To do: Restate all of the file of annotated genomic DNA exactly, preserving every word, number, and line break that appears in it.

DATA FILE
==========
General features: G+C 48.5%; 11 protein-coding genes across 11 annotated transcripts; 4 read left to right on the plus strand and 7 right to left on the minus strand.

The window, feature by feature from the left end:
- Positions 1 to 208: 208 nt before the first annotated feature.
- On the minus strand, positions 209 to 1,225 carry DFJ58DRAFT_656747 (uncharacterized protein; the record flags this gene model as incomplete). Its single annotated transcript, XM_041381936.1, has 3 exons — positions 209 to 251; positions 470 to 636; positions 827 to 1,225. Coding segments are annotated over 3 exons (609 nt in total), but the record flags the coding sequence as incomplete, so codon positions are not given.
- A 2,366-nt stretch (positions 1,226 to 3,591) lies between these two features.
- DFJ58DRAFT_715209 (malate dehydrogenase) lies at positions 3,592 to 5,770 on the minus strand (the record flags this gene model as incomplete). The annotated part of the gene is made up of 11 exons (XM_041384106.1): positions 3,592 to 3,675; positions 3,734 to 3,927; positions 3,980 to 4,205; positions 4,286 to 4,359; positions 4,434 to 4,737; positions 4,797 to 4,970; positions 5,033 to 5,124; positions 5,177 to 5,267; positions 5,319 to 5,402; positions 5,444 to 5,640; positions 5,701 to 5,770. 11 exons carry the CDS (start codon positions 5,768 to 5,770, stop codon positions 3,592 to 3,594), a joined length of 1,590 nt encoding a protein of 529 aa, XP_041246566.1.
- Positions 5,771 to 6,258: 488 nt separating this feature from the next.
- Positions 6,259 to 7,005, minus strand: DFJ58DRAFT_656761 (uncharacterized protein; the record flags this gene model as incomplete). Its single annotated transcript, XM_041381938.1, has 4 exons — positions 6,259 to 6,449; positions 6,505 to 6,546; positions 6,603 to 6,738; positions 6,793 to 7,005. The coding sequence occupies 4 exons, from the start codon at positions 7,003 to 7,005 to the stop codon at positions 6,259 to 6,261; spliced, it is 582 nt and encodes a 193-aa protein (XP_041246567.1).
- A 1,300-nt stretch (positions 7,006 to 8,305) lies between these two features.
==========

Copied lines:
General features: G+C 48.5%; 11 protein-coding genes across 11 annotated transcripts; 4 read left to right on the plus strand and 7 right to left on the minus strand.

The window, feature by feature from the left end:
- Positions 1 to 208: 208 nt before the first annotated feature.
- On the minus strand, positions 209 to 1,225 carry DFJ58DRAFT_656747 (uncharacterized protein; the record flags this gene model as incomplete). Its single annotated transcript, XM_041381936.1, has 3 exons — positions 209 to 251; positions 470 to 636; positions 827 to 1,225. Coding segments are annotated over 3 exons (609 nt in total), but the record flags the coding sequence as incomplete, so codon positions are not given.
- A 2,366-nt stretch (positions 1,226 to 3,591) lies between these two features.
- DFJ58DRAFT_715209 (malate dehydrogenase) lies at positions 3,592 to 5,770 on the minus strand (the record flags this gene model as incomplete). The annotated part of the gene is made up of 11 exons (XM_041384106.1): positions 3,592 to 3,675; positions 3,734 to 3,927; positions 3,980 to 4,205; positions 4,286 to 4,359; positions 4,434 to 4,737; positions 4,797 to 4,970; positions 5,033 to 5,124; positions 5,177 to 5,267; positions 5,319 to 5,402; positions 5,444 to 5,640; positions 5,701 to 5,770. 11 exons carry the CDS (start codon positions 5,768 to 5,770, stop codon positions 3,592 to 3,594), a joined length of 1,590 nt encoding a protein of 529 aa, XP_041246566.1.
- Positions 5,771 to 6,258: 488 nt separating this feature from the next.
- Positions 6,259 to 7,005, minus strand: DFJ58DRAFT_656761 (uncharacterized protein; the record flags this gene model as incomplete). Its single annotated transcript, XM_041381938.1, has 4 exons — positions 6,259 to 6,449; positions 6,505 to 6,546; positions 6,603 to 6,738; positions 6,793 to 7,005. The coding sequence occupies 4 exons, from the start codon at positions 7,003 to 7,005 to the stop codon at positions 6,259 to 6,261; spliced, it is 582 nt and encodes a 193-aa protein (XP_041246567.1).
- A 1,300-nt stretch (positions 7,006 to 8,305) lies between these two features.